Nearly a year after a botched job, a hitman takes a new assignment with the promise of a big payoff for three killings. What starts off as an easy task soon unravels, sending the killer into the heart of darkness.
Tommy Cowley is a young father inflicted with chronic agoraphobia since his wife was brutally attacked by a gang of a twisted feral children. Trapped in the dilapidated suburbia of Edenstown, he finds himself terrorised by the same gang, who now seem intent on taking his baby daughter. Torn between the help of an understanding nurse and a vigilante priest, Tommy sets out to learn the nightmarish truth surrounding these hooded children. He also discovers that to be free of his fears, he must finally face the demons of his past and enter the one place that he fears the most - the abandoned tower block known as the Citadel. Written by
When Tommy leaves his home near the start of the film to take the baby to the centre, by his front door there is a phone base with no phone, when he returns later there is a phone in the cradle. See more »
Tommy (Aneurin Barnard) is plagued by misfortune. His girlfriend is attacked and killed by gangster children in the common apartment. The case is dropped because of lack of evidence. Now he is alone with the raising of Elsa, the common baby, and forced to be brave, Tommy doesn't manage. Alone and isolated, he now lives in a shabby suburban flat and develops a fear that prevents him from leaving the house. But the demons of the past find him even there, breaking in and ravage the apartment. The kids, who killed his girlfriend, like Tommy says. And this time they're after Baby Elsa. Now time has come to fight the demons...
CITADEL, the debut of Irish director Ciaran Foy, reminds in many ways of the French Comet-Horror DEAD SHADOWS, but especially of the English movie HEARTLESS, mainly because of his Hoodie Monster. As a viewer you will be long kept in the dark about what these hoodie kids, who also remind of the Satankids from the "Come to Daddy"-Music Video by Aphex Twin, really are. Whether demons, zombies, possessed ones or simply but only dis-social behaving, aggression and violence as a way of life practicing youth from the lowest social class. Hard to say. The film will define that a little clearer, but it raises the question whether you take the showings at their word, or perhaps should lenses behind the facade of his imagery. Much of CITADEL's plot is metaphorical and worth of interpretation, as if one should not accept what is offered visually. Take the main character Tommy: a sissy, a crybaby, a weakling of superlatives. He has the word "sacrifice" literally written on his forehead. The few people, with whom Tommy maintains contact, doubt his version of the zombie children and that they have targeted Elsa. Much more logical it would be Tommy as an outsider and Wunderling stamped with mental h problems. Only a boorish priest - played by James Cosmo (Braveheart, Trainspotting) - Tommy helps to fight the personified evil. They both go to the crime scene from the past, a ruin-like high-rise complex, and deliver a showdown with the demonized kiddies.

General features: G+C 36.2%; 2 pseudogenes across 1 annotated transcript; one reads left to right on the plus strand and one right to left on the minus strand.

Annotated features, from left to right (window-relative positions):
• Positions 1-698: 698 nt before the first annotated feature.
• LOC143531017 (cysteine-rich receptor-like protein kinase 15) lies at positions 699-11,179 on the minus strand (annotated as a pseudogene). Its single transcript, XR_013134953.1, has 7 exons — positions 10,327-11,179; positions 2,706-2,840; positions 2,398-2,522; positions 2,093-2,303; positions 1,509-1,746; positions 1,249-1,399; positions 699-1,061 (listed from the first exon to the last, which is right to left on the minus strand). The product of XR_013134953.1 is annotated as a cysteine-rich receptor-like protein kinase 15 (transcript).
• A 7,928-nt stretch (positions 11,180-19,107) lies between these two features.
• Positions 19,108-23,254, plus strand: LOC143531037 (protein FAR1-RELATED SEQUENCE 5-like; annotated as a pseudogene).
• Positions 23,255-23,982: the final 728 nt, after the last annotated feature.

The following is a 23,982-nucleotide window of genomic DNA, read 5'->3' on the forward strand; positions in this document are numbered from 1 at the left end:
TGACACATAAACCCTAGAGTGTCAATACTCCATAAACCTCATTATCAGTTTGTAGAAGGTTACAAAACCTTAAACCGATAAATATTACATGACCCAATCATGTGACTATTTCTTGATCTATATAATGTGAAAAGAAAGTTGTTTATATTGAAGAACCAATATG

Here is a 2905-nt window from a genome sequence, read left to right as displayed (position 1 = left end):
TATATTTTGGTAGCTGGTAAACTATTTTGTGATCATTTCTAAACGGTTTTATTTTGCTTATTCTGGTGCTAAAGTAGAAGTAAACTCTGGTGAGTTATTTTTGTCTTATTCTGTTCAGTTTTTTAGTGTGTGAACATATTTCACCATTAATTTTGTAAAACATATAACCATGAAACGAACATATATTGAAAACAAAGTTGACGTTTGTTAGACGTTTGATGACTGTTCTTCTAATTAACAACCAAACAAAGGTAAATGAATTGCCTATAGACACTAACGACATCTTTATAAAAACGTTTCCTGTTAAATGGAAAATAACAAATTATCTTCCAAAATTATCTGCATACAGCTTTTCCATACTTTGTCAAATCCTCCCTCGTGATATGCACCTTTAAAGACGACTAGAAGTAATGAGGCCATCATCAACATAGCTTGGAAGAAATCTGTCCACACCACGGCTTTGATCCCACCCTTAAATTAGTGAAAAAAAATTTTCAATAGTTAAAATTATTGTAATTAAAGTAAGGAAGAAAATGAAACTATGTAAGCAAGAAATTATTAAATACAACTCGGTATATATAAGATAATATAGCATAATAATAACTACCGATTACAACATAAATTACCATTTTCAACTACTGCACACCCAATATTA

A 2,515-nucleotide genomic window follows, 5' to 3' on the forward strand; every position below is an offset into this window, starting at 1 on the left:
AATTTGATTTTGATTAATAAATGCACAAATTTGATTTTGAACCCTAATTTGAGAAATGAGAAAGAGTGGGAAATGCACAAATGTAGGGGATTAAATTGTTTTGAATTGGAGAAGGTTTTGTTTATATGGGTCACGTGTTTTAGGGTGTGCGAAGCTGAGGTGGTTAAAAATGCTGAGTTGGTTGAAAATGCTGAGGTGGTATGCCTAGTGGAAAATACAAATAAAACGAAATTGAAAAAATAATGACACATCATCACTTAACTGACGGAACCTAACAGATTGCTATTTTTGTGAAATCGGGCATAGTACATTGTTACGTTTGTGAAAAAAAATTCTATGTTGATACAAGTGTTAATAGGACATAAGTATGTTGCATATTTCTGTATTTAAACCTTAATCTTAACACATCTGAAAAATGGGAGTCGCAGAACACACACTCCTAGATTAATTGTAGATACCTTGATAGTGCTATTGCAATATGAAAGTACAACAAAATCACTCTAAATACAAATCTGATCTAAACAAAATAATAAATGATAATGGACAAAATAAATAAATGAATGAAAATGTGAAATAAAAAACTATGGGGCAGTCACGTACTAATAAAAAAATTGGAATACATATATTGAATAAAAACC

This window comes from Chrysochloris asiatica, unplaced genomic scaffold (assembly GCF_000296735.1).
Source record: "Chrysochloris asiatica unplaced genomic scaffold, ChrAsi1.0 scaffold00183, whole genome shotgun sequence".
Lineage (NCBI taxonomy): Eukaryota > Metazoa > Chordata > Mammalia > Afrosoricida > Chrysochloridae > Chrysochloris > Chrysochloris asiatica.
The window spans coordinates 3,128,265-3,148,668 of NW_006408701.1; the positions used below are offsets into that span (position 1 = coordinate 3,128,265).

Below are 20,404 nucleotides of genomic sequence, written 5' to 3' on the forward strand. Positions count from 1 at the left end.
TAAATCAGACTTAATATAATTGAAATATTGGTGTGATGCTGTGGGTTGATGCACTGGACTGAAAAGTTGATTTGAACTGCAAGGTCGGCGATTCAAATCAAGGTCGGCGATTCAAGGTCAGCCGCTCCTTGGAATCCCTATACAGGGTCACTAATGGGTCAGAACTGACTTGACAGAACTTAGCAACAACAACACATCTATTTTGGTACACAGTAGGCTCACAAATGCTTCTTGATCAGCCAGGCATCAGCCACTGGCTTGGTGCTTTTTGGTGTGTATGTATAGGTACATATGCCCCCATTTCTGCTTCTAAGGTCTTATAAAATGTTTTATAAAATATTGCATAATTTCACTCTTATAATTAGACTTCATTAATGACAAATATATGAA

CITADEL is not easy to watch, which actually may be an advantage, because it brings the brain to work. Offered are typical horror movie elements like shockers and an all-encompassing darkness, which destroys any lust for life. Taking Citadel and its plot literally, it is not the most satisfying horror movie. Recognizing its intuition and its therapeutic value, you'll find a very interesting piece of independent cinema.
Resume: Super dark urban horror of emotional cripples, personalized fears and demon kids. From the psychological point very interesting.
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